Ana Urdaneta, 64, proudly displays a poster of Venezuela’s late leader Hugo Chavez in her makeshift “people’s barber shop” in downtown Caracas.
Although her beloved president died of cancer earlier this year, Urdaneta says his Venezuelan revolution goes on, with every snip of her scissors.
Urdaneta’s particular calling is providing low-cost haircuts to the elderly, according to a sign attached to one of two umbrellas in Chavez’s signature red at her sidewalk shop.
“I am a revolutionary,” Urdaneta says as she trims hair, explaining her admiration for the late leftist president — who was in power for 14 years — and his “Bolivarian revolution.”
Urdaneta’s shop is sparsely furnished: a few plastic stools, also red, sit not far from a cluster of parked motorbikes, which is the preferred mode of transportation in the Venezuelan capital.
The simple tools of her trade are scissors, a comb and an old-school razor. On one wall, a small mirror allows customers to inspect Urdaneta’s work.
In 2002, she says, “I had the idea of doing something social — mostly for the elderly.”
“I don’t shave young people because they need an electric razor,” she said, in a nod to her straight-edge blade.
Urdaneta charges just 35 bolivars for a haircut — less than half the price at a regular barber shop. At the official exchange rate, it’s about five US dollars, but only $1 at the black market rate.
She plies her trade from 8 am until noon. About a dozen customers drop by each morning.
In the evening, she attends a state-run university and is close to completing her studies in law.
“I’ve spent almost eight years studying,” she said, again praising the late president for making it easier for older people to get an education.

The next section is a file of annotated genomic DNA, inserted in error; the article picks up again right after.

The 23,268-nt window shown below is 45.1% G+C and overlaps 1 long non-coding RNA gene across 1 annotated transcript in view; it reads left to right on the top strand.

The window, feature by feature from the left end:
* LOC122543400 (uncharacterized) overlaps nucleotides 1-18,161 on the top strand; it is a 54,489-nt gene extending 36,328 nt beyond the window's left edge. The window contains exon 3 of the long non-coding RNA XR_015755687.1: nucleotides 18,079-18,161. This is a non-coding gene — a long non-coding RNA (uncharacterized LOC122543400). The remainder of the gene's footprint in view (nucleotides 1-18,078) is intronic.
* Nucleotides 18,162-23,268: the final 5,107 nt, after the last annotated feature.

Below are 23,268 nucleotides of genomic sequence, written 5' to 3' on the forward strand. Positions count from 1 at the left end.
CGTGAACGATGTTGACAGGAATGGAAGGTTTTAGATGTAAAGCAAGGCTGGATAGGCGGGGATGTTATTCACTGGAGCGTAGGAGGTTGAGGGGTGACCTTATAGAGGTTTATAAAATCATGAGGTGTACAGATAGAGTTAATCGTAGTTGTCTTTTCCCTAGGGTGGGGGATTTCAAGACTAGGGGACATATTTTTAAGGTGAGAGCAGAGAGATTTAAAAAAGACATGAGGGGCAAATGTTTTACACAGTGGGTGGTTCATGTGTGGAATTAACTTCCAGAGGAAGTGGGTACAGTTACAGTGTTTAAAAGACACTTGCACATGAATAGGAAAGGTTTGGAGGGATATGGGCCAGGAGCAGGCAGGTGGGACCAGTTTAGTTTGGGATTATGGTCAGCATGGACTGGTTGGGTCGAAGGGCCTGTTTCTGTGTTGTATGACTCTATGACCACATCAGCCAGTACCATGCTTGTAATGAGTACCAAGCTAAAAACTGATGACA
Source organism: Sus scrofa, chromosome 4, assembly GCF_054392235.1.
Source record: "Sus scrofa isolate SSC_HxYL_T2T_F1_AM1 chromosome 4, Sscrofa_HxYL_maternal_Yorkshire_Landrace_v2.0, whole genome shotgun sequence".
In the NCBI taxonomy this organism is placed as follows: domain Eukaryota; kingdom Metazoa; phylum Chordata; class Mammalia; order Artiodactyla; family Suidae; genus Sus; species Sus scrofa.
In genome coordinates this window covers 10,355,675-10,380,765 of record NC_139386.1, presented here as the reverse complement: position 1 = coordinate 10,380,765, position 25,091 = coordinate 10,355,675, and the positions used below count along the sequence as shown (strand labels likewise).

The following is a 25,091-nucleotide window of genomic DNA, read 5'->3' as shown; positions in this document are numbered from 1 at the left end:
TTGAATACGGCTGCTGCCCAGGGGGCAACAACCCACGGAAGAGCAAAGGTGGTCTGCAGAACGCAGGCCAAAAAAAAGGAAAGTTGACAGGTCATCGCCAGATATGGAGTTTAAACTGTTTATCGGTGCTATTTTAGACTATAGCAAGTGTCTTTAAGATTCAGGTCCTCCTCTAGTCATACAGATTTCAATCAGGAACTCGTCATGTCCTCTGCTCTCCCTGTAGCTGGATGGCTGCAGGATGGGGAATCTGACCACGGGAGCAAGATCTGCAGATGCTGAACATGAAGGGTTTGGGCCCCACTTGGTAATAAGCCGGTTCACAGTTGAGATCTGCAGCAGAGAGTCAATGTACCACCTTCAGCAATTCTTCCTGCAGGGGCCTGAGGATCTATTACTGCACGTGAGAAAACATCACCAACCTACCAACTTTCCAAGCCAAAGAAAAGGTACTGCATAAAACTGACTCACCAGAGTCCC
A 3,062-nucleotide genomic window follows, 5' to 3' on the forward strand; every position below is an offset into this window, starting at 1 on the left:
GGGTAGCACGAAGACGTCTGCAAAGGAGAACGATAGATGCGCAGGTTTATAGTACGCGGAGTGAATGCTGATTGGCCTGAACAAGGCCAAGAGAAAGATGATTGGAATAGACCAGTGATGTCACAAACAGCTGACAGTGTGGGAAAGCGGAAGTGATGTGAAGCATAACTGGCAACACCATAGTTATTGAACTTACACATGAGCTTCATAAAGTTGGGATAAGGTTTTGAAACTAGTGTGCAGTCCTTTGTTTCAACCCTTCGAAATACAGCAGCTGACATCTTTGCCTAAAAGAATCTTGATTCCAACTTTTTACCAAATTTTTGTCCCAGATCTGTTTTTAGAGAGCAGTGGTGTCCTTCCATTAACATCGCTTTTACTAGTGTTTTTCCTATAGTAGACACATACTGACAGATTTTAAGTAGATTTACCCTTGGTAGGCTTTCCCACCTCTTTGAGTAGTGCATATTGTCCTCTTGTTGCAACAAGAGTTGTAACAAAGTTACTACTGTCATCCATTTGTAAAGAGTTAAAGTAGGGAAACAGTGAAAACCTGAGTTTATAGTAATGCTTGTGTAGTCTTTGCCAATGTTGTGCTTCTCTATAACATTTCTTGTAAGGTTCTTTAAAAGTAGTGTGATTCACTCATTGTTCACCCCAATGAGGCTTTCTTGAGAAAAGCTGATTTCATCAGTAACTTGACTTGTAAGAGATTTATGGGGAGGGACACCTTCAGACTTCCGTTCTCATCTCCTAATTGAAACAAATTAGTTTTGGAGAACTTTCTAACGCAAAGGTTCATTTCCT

Chavez was concerned about putting university education within the reach of seniors, Urdaneta said.
The sexagenarian says she hopes to specialize in tax law — when she was younger, she worked as a secretary at a tax office.
Urdaneta doesn’t limit her services to clipping hair, also offering her clients all-around personal grooming tips.
“You have to drink lots of water, because we older people need to keep our skin hydrated,” she says to one.
The talk in her barbershop sometimes turns to Chavez, whom she still refers to in the present tense, even though he’s been dead since March. In spirit, “he hasn’t left us,” Urdaneta said.
“He was a well-read man, with a great knowledge of culture,” she said. “A true philosopher.”
As she snips a client’s hair, a passerby praises Urdaneta as a “true revolutionary.”
Nearby, the sound system on a motorcycle taxi blares a revolutionary tune exhorting Venezuelans to “continue the struggle with the hammer and sickle.”
On the sidewalk, Urdaneta’s customers rave about her work.
Juan Mateos, a 59-year-old attorney, checks his haircut and pays his bill, delighted with the result.
“I’ve been coming for two years, mostly because she cuts hair entirely with scissors. I prefer it that way and this lady does a good job at listening (to her customers),” Mateos says.
He adds: “At other hair salons, the stylists are youngsters who don’t listen very well.”
With respect to current president Nicolas Maduro, who took office in April after a special election to replace Chavez, Urdaneta shrugs her shoulders.
“I haven’t taken the time to study him,” she said.
“Now we’ll get to know him. He’s just starting — we’ll see what comes of his mandate,” she said.
But she added wistfully, “No one will ever replace Chavez, not even his own children.”
While most of her customers are pro-Chavez, Urdaneta also welcomes those who opposed him.
“If I give a haircut to a revolutionary, I also give one to someone who is not,” she said.
“You have to try to attract people to the revolutionary atmosphere — not chase them away.”